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Poacher’s Pilgrimage

by Alastair McIntos.

The islands of the Outer Hebrides are home to some of the most remote and spectacular scenery in the world. They host an astonishing range of mysterious structures -- stone circles, beehive dwellings, holy wells and "temples" from the Celtic era. Over a 12-day pilgrimage, often in appalling conditions, Alastair McIntosh returns to the islands of his childhood and explores the meaning of these places. Traversing moors and mountains, struggling through torrential rivers, he walks from the most southerly tip of Harris to the northerly Butt of Lewis. The book is an expedition through space and time, across a physical landscape and into a spiritual one. As he battled with his own ability to endure some of the toughest terrain in Britain, he met with the healing power of the land and its communities. This is a moving book, a powerful reflection not simply of this extraordinary place and its people, but also of imaginative hope for humankind.

The Lore of Scotland: A Guide to Scottish Legends

by Jennifer Westwood and Sophia Kingshill.

Scotland's rich past and varied landscape have inspired an extraordinary array of legends and beliefs, and in The Lore of Scotland, Jennifer Westwood and Sophia Kingshill bring together many of the finest and most intriguing: stories of heroes and bloody feuds; tales of giants, fairies and witches; and accounts of local customs and traditions. Their focus extends right across Scotland: the Borders' haunting ballads, the site of St. Mungo's miracles in Glasgow, the fateful battlefield of Culloden, and, finally, the Shetland Islands, home of the seal people.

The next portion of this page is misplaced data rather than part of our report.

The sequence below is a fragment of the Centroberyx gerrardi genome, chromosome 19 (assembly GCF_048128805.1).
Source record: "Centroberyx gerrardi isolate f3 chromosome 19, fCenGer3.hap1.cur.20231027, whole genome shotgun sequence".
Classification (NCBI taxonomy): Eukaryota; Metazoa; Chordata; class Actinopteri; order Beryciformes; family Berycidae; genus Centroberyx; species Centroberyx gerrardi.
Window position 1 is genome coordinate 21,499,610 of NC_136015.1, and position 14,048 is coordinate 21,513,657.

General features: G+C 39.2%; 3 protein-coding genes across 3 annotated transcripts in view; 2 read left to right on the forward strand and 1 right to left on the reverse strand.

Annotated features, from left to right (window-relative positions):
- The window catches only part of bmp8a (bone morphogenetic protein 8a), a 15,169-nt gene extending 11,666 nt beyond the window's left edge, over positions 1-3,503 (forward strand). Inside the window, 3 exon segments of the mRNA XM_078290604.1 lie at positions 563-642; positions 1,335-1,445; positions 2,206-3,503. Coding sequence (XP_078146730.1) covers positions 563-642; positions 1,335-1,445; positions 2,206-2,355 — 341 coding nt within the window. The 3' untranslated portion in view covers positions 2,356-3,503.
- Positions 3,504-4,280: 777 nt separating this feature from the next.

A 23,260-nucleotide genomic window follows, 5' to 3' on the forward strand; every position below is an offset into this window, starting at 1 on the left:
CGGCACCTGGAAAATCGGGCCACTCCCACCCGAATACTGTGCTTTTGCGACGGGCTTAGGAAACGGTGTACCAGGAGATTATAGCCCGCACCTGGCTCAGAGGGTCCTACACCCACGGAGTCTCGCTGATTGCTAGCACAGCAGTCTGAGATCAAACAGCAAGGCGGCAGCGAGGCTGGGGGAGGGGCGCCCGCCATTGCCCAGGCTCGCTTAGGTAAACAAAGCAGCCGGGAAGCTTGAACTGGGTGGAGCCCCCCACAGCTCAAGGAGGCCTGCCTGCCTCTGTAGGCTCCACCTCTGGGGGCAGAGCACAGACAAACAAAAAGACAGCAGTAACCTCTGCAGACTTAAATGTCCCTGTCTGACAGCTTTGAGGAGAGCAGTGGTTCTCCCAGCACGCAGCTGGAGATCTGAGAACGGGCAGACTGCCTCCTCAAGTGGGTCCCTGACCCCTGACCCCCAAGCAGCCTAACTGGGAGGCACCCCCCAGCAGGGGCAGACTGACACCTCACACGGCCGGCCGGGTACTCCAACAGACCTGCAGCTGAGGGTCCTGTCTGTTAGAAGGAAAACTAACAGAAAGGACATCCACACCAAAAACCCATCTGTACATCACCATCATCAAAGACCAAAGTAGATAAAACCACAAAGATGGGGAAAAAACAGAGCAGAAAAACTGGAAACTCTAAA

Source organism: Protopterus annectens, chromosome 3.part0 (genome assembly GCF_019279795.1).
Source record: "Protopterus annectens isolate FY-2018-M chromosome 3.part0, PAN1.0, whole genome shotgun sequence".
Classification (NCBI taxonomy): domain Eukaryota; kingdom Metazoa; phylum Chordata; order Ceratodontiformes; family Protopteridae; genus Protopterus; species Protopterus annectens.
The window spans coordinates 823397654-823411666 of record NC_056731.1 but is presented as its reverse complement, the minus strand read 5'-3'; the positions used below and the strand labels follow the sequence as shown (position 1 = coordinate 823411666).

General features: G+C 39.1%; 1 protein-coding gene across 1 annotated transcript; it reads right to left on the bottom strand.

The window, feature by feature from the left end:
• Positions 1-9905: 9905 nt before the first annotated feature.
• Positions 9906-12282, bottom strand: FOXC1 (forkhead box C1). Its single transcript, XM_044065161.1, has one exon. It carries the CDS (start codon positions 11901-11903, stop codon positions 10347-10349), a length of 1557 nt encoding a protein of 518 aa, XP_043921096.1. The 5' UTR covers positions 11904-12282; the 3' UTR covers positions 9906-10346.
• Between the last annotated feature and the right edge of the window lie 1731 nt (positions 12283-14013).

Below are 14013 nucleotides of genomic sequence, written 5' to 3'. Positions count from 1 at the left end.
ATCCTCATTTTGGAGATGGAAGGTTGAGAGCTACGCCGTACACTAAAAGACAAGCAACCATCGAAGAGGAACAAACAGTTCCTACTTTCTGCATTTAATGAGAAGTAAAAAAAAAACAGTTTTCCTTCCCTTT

More than simply retelling these stories, The Lore of Scotland explores their origins, showing how and when they arose and investigating what basis, if any, they have in historical fact. In the process, the book uncovers the events that inspired Shakespeare's Macbeth, probes the claim that Mary King's Close is the most haunted street in Edinburgh and examines the surprising truth behind the fame of the MacCrimmons, Skye's unsurpassed bagpipers.

The Cone-Gatherers

by Robin Jenkins.

Set during the Second World War, Robin Jenkins' greatest novel is an immensely powerful examination of good and evil, and mankind's propensity for both. First published in 1955, the novel is set on the grounds of a large Scottish country house where two brothers, Neil and Calum, work gathering cones from the forest, which is due to be cut down to help the war effort -- the cones will act as seed when the forest is replanted after the war. When Calum releases two mutilated rabbits from a snare, he comes face to face with Duror, the gamekeeper. In retaliation, in the depths of the wood, Duror lays a trap for the pair. Powerful and unforgettable, Robin Jenkins' masterpiece is a haunting story of love and violence, and an investigation of class-conflict, war and envy.

A Hebridean Alphabet

by Debi Gliori.

This is a beautifully conceived picture book in which Debi Gliori describes and illustrates all kinds of things you might see over the course of a single day in the Hebrides. Inspired by the landscape, seascape, weather, animals and birds, this is not simply an exquisite alphabet book, but also a wonderful celebration of some of the most magnificent scenery in Britain. From the opening line, "Are you awake?" through the day's end, and the final sleeping sounds, "zzzzzz," emanating from the chimney of their cottage, the children of the book encounter all the wonders of this unique part of the world.

subscribe Full reviews of these books are available in the Sping 2017 issue of Scottish Life.

Previously Reviewed Books